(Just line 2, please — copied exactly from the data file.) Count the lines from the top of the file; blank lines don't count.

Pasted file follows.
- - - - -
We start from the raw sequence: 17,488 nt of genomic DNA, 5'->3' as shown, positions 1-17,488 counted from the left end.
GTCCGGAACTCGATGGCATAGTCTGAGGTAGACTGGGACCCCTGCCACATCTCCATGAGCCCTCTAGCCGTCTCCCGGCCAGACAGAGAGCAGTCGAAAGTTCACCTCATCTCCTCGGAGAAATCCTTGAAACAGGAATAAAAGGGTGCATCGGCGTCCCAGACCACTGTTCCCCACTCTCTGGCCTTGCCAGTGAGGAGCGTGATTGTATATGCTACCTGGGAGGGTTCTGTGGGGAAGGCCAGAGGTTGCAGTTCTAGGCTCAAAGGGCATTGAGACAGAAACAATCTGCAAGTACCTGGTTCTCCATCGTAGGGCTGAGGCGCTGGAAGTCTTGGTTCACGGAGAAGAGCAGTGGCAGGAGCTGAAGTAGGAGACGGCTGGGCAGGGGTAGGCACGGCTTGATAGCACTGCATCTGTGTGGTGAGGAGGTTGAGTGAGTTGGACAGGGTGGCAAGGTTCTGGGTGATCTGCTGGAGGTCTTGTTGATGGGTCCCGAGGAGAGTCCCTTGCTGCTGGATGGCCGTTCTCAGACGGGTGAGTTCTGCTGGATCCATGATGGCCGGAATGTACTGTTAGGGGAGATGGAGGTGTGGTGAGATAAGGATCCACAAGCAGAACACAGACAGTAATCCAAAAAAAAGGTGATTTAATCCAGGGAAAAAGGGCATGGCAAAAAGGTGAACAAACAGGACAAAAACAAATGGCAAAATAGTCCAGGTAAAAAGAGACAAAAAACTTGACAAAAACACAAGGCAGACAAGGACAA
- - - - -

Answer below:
GTCCGGAACTCGATGGCATAGTCTGAGGTAGACTGGGACCCCTGCCACATCTCCATGAGCCCTCTAGCCGTCTCCCGGCCAGACAGAGAGCAGTCGAAAGTTCACCTCATCTCCTCGGAGAAATCCTTGAAACAGGAATAAAAGGGTGCATCGGCGTCCCAGACCACTGTTCCCCACTCTCTGGCCTTGCCAGTGAGGAGCGTGATTGTATATGCTACCTGGGAGGGTTCTGTGGGGAAGGCCAGAGGTTGCAGTTCTAGGCTCAAAGGGCATTGAGACAGAAACAATCTGCAAGTACCTGGTTCTCCATCGTAGGGCTGAGGCGCTGGAAGTCTTGGTTCACGGAGAAGAGCAGTGGCAGGAGCTGAAGTAGGAGACGGCTGGGCAGGGGTAGGCACGGCTTGATAGCACTGCATCTGTGTGGTGAGGAGGTTGAGTGAGTTGGACAGGGTGGCAAGGTTCTGGGTGATCTGCTGGAGGTCTTGTTGATGGGTCCCGAGGAGAGTCCCTTGCTGCTGGATGGCCGTTCTCAGACGGGTGAGTTCTGCTGGATCCATGATGGCCGGAATGTACTGTTAGGGGAGATGGAGGTGTGGTGAGATAAGGATCCACAAGCAGAACACAGACAGTAATCCAAAAAAAAGGTGATTTAATCCAGGGAAAAAGGGCATGGCAAAAAGGTGAACAAACAGGACAAAAACAAATGGCAAAATAGTCCAGGTAAAAAGAGACAAAAAACTTGACAAAAACACAAGGCAGACAAGGACAA